b. The Search of USAO/DNV Records

The Legal Information Office Network System ("LIONS") "is a case tracking database that contains the most current criminal and civil case information pertaining to open and closed matters and cases in the USAO/DNV." Defs.' Mem., Stearns Decl. & 16. The USAO/DNV uses LIONS "to record and maintain up-to-date information on criminal and civil cases and matters opened by [Assistant United States Attorneys ("AUSAs")] and to produce a variety of reports on that information." Id., Welsh Decl. ¶ 11. Information can be retrieved from LIONS using "the defendant's name, USAO file jacket number, and the district court case number." Id., Stearns Decl. ¶ 16.

Plaintiff referred to two criminal case numbers in his FOIA request, id., Welsh Decl. & 10, and results of a LIONS search using these case numbers as search terms identified the AUSA assigned to those matters, id. & 11. That attorney no longer was employed by the USAO/DNV, and the declarant obtained the case records and searched them for information response to the FOIA request.*fn5 Id. & 12. "The only potentially responsive document found was a public document filed in case no. 2:07-cr-00066-JCM-GWF, Defendant's Sentencing Voluntary Statement."*fn6 Id.

In addition, the declarant "sent an office-wide email to all AUSAs and support staff within the [USAO/DNV] requesting that all manual files and computer systems be searched" for information pertaining to a detainer lodged against plaintiff on January 18, 2007. Id. & 10. He received no emails in response to his request. Id.

Lastly, the declarant "discussed [plaintiff's] request with [the] Deputy Chief [of the USAO/DNV's] Criminal Division." Id. ¶ 14. She explained that "detainers are lodged by law enforcement agencies to ensure a prisoner is not released without checking with the issuing agency." Id. She further explained that the USAO/DNV "does not issue or maintain any such documents." Id. The declarant avers that he is "aware of no other methods of searching that would lead [him] to locate any additional records pertaining to [plaintiff's] FOIA request." *fn7 Id. ¶ 17.

"Once all documents are located, they are separated into responsive and non-responsive records," and only the [r]esponsive records are forwarded to EOUSA for final determination on release." Id. & 6. The Defendant's Sentencing Voluntary Statement "is a public document," and for this reason USAO/DNV staff initially did not consider it responsive to plaintiff's FOIA request and, therefore, staff declined to forward it to the EOUSA for further processing and release. Id. && 12, 15. Upon OIP's remand, however, this document, "the 16-page Defendant's Sentencing Voluntary Statement," id. ¶ 16, was released in full, Stearns Decl. ¶ 13. c. Plaintiff's Challenges to the Adequacy of the Search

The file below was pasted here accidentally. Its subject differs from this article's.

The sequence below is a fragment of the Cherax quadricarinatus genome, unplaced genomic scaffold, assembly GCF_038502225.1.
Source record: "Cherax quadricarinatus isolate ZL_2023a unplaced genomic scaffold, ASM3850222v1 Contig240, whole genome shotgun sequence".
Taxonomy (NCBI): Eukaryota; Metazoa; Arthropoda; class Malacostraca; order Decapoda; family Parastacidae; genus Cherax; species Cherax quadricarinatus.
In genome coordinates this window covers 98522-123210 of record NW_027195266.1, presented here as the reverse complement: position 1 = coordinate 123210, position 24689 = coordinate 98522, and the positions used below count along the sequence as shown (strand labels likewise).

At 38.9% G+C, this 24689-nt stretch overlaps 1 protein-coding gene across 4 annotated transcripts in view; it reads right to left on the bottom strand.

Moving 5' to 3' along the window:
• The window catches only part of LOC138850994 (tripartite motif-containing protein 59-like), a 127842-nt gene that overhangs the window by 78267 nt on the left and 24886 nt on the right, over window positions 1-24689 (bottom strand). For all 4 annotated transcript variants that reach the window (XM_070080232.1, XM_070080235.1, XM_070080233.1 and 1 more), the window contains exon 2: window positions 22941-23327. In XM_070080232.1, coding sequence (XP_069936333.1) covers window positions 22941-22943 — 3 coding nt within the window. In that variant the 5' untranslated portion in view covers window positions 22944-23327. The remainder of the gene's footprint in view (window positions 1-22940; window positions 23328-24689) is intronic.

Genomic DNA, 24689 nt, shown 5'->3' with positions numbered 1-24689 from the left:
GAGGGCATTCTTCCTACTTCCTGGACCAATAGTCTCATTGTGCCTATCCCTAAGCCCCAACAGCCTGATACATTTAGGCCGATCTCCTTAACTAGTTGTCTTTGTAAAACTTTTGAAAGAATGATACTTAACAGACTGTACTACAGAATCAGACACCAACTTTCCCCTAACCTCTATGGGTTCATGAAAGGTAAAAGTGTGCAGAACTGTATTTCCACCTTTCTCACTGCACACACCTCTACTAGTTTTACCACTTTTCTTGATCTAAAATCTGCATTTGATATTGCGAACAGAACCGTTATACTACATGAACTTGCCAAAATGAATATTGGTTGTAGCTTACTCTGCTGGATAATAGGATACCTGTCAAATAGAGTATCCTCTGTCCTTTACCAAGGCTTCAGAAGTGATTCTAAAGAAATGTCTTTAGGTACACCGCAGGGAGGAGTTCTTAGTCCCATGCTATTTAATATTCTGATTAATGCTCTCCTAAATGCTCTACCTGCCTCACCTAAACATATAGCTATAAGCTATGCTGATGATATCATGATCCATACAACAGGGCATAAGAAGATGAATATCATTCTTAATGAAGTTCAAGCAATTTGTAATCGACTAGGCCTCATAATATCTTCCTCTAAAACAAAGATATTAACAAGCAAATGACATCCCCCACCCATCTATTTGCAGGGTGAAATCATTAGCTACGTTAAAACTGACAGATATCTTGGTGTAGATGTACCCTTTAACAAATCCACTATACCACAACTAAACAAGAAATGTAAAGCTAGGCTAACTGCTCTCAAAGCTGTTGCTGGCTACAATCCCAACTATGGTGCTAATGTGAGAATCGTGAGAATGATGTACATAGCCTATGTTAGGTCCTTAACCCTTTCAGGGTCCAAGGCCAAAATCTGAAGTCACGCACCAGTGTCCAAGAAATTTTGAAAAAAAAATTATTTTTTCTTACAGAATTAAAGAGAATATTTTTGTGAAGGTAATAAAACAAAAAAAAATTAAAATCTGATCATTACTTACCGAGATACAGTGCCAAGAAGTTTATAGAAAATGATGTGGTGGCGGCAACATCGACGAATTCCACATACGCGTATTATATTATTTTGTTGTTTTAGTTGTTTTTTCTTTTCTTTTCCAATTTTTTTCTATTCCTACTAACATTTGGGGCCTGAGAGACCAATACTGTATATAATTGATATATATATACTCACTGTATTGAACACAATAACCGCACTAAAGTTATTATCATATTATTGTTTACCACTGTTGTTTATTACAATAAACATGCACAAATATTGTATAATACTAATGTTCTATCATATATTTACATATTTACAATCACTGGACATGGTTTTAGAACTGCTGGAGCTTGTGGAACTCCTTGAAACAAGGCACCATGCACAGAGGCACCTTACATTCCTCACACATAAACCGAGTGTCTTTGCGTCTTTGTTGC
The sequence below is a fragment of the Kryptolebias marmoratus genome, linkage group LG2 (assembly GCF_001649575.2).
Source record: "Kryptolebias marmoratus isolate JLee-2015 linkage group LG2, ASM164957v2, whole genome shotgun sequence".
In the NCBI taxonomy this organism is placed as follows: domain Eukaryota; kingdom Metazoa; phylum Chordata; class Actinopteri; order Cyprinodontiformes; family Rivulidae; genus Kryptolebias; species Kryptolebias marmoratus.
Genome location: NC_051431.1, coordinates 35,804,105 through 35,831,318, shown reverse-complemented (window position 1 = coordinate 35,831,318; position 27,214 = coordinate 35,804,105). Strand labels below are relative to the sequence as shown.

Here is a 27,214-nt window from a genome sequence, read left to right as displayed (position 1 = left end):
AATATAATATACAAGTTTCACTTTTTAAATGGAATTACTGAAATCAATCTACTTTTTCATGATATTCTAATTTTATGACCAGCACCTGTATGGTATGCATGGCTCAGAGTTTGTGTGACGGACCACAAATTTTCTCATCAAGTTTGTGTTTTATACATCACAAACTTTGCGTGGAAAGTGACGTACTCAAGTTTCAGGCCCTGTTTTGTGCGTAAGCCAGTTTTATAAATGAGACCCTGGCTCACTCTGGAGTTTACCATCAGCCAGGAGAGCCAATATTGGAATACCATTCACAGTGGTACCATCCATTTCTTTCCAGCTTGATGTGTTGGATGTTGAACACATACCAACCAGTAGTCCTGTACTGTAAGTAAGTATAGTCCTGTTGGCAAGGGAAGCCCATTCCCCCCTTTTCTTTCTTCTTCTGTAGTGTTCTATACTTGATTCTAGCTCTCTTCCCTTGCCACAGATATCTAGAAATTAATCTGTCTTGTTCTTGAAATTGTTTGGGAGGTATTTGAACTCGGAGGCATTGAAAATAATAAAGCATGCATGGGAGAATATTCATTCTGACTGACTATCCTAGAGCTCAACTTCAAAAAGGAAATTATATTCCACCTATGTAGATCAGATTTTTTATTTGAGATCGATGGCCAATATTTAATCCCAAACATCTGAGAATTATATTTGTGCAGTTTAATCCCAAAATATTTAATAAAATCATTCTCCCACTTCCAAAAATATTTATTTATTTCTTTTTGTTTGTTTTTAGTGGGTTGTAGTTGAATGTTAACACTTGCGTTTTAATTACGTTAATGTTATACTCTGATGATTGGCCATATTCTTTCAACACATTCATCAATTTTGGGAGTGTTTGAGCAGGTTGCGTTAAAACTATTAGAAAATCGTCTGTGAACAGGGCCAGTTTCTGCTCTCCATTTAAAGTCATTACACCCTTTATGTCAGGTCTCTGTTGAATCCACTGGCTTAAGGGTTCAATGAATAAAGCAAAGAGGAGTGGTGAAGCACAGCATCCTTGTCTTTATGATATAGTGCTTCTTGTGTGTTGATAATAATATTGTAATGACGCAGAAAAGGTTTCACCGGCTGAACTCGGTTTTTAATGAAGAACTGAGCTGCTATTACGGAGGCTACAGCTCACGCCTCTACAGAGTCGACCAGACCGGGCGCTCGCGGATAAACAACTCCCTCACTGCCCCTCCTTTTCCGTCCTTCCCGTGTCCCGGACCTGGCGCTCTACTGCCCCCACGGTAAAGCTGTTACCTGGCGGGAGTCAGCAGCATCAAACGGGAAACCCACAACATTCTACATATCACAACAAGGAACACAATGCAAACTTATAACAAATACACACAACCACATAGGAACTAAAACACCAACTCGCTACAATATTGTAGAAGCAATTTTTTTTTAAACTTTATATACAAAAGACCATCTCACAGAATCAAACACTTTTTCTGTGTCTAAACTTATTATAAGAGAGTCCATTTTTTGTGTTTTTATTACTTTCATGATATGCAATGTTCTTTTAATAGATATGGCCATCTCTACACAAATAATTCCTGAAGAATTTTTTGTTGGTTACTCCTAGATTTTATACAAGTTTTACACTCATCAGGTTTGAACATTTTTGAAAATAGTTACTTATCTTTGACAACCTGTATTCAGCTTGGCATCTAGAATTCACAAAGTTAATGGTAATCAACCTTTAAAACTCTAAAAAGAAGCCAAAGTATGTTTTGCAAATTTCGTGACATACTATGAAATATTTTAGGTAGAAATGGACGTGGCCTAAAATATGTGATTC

Plaintiff challenges the adequacy of the search, see Pl.'s Joint Brief in Opp'n to Def.'s Mot. to Dismiss, or Alternatively, for Summ. J. ("Pl.'s Opp'n") at 32-33, first by arguing that a search which includes the sending of an office-wide e-mail to all the AUSAs and support staff at the USAO/DNV "is not consistent with the EOUSA and the United States Attorneys Office procedure which were adopted to insure an equitable response to all persons seeking access to records under the FOIA[]." Id. at 32. "The adequacy of an agency's search is measured by a standard of reasonableness and is dependent upon the circumstances of the case." Weisberg v. U.S. Dep't of Justice, 705 F.2d 1344, 1351 (D.C. Cir. 1983) (internal quotation marks and citations omitted). Plaintiff's request specifically mentions criminal case numbers, cases which would have been assigned to an AUSA, and a search conducted in part through an e-mail request to all AUSAs and support staff to search manual and computer files for responsive records is not unreasonable under the circumstances. See, e.g., Davis v. U.S. Dep' t of Justice, No. 5:08CV128, 2009 WL 3047014, at *5 (N.D.W.Va. Sept. 21, 2009) (search of records was conducted by LIONS search and by sending e-mails to every attorney, paralegal, legal assistant and administrative personnel at the USAO for the Eastern District of Kentucky); Matthews v. U.S. Dep't of Justice, No. 04-1689, 2006 WL 1194277, at *3 (D.D.C. May 4, 2006) (search for records was conducted by LIONS search using requester's name and case number and by sending an e-mail message all employees of the USAO for the District of Columbia).